The advice I want to give is the same advice I should take. If I think women should be valued appropriately, then I should work hard to value myself appropriately. I would still be working for peanuts if I didn’t have the challenge underneath me to get a little upset about that comment. Or when I had my first kid, I was challenged to say, wait, my pay isn’t sustainable for my family. And now, I’m challenged to value myself when my partner and I decide who is going to stay home with a sick kid or take care of another family responsibility. I’m also challenged to set a fair rate for my time. It’s an ongoing challenge that manifests in different ways.
How long did it take you to get to run a sustainable business? For yourself or for your business?
What I don’t have much overhead. I need a laptop and some basic office supplies. I’ve been sustainable since almost immediately after I bought my first laptop 15 years ago.
Now that I’m bringing home a significant part of our household income, I have more power to say I have a big project due so I can’t call in sick, and that means my partner will have to step in. It’s a relief to not feel like all the household and parent duties rest on my shoulders.
Yeah, even with working moms, they’re still the ones expected to make dinner.
There is a study that shows that in households with children, when both spouses work from home, children perceive the mother as still available and the father as unavailable. Somehow, when the woman is working from home just like the man, she is constantly ready to catch all the falls. And that isn’t fair. We need to strike a balance. I was forced into finding a balance when I could quantify exactly how much money I would lose if I stayed home. My partner is salaried. When I work hourly, that loss from staying home is easily quantifiable.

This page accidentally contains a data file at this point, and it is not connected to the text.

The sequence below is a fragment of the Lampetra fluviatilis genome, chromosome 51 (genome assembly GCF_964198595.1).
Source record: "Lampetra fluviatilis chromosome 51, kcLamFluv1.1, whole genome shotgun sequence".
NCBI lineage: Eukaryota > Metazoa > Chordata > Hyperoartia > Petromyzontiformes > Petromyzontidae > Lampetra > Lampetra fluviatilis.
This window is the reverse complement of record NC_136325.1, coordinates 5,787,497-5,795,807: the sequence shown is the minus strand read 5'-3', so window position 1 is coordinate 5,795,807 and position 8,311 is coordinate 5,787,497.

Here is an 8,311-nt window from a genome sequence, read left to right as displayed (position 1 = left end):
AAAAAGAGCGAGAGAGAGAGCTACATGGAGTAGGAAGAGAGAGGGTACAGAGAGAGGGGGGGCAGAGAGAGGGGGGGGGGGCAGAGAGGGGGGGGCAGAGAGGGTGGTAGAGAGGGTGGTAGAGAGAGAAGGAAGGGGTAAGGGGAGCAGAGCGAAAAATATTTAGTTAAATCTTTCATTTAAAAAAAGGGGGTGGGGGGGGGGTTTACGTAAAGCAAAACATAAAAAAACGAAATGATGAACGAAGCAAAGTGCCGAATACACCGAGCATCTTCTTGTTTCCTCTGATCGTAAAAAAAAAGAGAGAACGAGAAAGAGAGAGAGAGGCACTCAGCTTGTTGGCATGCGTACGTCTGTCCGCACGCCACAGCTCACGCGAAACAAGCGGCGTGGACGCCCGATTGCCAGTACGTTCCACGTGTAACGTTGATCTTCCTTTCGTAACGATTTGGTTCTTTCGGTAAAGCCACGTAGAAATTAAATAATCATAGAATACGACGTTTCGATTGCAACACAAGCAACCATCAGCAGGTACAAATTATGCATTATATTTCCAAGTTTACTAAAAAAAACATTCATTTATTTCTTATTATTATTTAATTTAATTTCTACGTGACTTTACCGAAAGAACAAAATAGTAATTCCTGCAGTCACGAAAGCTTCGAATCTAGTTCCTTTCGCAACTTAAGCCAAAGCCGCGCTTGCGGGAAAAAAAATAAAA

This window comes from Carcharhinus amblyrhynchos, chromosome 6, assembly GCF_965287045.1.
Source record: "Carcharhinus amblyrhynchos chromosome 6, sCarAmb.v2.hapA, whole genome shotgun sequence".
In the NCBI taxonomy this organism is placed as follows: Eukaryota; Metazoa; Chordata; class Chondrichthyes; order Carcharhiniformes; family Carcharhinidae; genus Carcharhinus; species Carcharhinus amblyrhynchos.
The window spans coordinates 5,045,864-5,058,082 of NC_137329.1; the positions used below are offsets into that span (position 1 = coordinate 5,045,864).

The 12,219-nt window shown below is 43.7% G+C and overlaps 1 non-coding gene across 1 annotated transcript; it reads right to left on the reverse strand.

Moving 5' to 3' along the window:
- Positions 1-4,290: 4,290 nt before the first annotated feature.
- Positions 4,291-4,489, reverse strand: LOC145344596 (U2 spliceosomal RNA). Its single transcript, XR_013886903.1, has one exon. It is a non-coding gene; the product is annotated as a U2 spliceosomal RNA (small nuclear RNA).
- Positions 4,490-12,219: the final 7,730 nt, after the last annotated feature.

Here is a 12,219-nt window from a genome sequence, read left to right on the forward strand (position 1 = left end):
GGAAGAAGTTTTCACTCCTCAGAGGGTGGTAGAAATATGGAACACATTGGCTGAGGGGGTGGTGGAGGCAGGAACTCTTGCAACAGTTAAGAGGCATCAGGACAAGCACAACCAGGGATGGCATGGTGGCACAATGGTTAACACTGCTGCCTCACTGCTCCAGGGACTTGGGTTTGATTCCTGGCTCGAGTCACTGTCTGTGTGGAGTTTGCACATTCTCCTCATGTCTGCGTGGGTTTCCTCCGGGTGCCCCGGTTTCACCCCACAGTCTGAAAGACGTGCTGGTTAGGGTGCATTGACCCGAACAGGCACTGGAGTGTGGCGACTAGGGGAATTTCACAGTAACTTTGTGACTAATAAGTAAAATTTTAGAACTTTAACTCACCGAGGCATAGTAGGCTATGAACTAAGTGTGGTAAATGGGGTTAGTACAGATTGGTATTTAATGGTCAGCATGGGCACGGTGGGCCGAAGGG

Anything you’d like to add?
Every one of us needs to find ways to connect with our authentic selves. I love what I do, but I also want to connect with old layers of myself that have been buried under time and motherhood and career. For me, these are creative writing, yoga, art, and quietude. Motherhood can force us to die off in a lot of ways, but I think this also presents opportunities to resuscitate and re-define the best parts of ourselves. It’s important for moms to carve out time for the things that connect us back to our authentic selves. For some people, connecting with their authentic selves happens in their profession. But that’s rare for a career to fulfill all of that.